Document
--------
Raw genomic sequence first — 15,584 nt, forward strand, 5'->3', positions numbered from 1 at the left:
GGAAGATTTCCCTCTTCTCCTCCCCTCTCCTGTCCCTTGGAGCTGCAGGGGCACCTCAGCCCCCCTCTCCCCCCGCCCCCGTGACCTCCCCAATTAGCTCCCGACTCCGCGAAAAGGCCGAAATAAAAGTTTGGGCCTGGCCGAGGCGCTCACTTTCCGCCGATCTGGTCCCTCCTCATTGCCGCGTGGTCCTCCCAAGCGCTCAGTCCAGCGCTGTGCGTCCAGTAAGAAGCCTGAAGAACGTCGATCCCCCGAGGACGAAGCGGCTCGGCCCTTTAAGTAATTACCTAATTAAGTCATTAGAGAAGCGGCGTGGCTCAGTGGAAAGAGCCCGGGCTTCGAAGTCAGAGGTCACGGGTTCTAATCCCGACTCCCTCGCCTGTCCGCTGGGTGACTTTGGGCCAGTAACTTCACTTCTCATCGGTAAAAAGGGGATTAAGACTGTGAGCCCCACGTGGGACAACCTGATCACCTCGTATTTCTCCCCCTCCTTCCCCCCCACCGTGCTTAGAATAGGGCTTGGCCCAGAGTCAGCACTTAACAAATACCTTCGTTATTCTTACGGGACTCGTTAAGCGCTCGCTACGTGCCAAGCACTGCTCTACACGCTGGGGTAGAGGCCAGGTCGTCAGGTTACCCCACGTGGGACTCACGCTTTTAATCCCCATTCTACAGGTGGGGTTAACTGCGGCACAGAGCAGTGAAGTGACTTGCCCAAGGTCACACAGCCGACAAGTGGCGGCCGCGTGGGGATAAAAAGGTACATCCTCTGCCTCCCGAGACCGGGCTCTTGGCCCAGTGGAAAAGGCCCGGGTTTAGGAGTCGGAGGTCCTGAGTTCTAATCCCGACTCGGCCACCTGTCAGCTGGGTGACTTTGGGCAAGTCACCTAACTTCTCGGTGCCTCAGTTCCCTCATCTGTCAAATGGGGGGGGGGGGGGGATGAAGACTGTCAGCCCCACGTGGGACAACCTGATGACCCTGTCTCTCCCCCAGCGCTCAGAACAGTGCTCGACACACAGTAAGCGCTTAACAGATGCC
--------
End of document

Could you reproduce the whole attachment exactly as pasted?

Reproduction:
Raw genomic sequence first — 15,584 nt, forward strand, 5'->3', positions numbered from 1 at the left:
GGAAGATTTCCCTCTTCTCCTCCCCTCTCCTGTCCCTTGGAGCTGCAGGGGCACCTCAGCCCCCCTCTCCCCCCGCCCCCGTGACCTCCCCAATTAGCTCCCGACTCCGCGAAAAGGCCGAAATAAAAGTTTGGGCCTGGCCGAGGCGCTCACTTTCCGCCGATCTGGTCCCTCCTCATTGCCGCGTGGTCCTCCCAAGCGCTCAGTCCAGCGCTGTGCGTCCAGTAAGAAGCCTGAAGAACGTCGATCCCCCGAGGACGAAGCGGCTCGGCCCTTTAAGTAATTACCTAATTAAGTCATTAGAGAAGCGGCGTGGCTCAGTGGAAAGAGCCCGGGCTTCGAAGTCAGAGGTCACGGGTTCTAATCCCGACTCCCTCGCCTGTCCGCTGGGTGACTTTGGGCCAGTAACTTCACTTCTCATCGGTAAAAAGGGGATTAAGACTGTGAGCCCCACGTGGGACAACCTGATCACCTCGTATTTCTCCCCCTCCTTCCCCCCCACCGTGCTTAGAATAGGGCTTGGCCCAGAGTCAGCACTTAACAAATACCTTCGTTATTCTTACGGGACTCGTTAAGCGCTCGCTACGTGCCAAGCACTGCTCTACACGCTGGGGTAGAGGCCAGGTCGTCAGGTTACCCCACGTGGGACTCACGCTTTTAATCCCCATTCTACAGGTGGGGTTAACTGCGGCACAGAGCAGTGAAGTGACTTGCCCAAGGTCACACAGCCGACAAGTGGCGGCCGCGTGGGGATAAAAAGGTACATCCTCTGCCTCCCGAGACCGGGCTCTTGGCCCAGTGGAAAAGGCCCGGGTTTAGGAGTCGGAGGTCCTGAGTTCTAATCCCGACTCGGCCACCTGTCAGCTGGGTGACTTTGGGCAAGTCACCTAACTTCTCGGTGCCTCAGTTCCCTCATCTGTCAAATGGGGGGGGGGGGGGGATGAAGACTGTCAGCCCCACGTGGGACAACCTGATGACCCTGTCTCTCCCCCAGCGCTCAGAACAGTGCTCGACACACAGTAAGCGCTTAACAGATGCC